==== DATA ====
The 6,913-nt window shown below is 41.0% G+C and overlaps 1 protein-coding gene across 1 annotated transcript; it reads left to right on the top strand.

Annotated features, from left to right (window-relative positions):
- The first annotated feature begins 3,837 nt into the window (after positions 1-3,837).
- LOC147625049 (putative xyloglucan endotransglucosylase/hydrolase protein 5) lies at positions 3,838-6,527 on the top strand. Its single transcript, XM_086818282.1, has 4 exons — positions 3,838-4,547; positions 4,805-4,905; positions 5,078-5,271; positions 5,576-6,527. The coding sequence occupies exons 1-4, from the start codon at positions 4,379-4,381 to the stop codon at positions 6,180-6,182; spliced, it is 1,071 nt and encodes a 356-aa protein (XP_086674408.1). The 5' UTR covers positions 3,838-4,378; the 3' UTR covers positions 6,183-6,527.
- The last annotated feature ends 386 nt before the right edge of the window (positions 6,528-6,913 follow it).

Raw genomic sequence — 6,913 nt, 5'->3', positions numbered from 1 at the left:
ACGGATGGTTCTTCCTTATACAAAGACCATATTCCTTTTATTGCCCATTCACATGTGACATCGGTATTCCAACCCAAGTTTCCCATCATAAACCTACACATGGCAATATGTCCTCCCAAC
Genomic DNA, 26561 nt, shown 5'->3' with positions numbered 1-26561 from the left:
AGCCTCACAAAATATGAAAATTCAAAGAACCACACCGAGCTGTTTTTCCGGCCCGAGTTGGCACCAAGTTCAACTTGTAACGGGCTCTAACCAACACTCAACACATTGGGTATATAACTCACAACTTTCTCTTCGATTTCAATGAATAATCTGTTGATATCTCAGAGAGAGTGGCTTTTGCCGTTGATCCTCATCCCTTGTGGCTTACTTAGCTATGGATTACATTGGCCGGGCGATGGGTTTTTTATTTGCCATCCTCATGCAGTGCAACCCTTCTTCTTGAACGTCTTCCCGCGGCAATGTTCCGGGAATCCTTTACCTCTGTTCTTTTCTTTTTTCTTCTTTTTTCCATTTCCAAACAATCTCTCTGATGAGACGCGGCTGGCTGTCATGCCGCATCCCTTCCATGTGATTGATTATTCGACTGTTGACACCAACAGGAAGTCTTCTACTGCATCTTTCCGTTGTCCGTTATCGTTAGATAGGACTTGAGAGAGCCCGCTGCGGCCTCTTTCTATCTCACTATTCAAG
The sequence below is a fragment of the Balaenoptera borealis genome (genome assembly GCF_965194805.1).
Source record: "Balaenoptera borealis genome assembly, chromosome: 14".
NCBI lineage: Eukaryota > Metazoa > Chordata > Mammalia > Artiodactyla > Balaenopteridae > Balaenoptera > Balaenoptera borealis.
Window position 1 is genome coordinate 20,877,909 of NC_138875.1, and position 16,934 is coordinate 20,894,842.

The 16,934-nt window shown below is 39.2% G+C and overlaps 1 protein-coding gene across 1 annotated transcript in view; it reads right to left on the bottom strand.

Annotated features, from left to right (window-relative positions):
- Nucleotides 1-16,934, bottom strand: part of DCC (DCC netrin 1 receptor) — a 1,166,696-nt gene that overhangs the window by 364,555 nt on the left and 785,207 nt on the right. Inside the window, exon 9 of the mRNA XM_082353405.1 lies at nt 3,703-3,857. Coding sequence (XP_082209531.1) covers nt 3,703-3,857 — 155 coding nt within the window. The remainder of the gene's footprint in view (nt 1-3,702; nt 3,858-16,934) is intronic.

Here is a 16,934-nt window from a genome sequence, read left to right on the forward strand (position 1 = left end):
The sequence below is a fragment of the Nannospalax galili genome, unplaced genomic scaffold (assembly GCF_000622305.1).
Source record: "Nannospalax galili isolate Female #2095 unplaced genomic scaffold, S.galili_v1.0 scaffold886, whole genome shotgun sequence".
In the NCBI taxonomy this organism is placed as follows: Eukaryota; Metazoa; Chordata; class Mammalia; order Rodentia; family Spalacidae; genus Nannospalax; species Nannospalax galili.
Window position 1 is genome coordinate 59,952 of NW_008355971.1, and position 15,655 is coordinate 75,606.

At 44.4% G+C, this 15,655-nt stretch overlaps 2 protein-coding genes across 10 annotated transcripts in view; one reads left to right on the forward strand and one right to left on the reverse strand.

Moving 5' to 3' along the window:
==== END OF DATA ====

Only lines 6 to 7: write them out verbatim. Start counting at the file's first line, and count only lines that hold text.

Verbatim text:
Raw genomic sequence — 6,913 nt, 5'->3', positions numbered from 1 at the left:
ACGGATGGTTCTTCCTTATACAAAGACCATATTCCTTTTATTGCCCATTCACATGTGACATCGGTATTCCAACCCAAGTTTCCCATCATAAACCTACACATGGCAATATGTCCTCCCAAC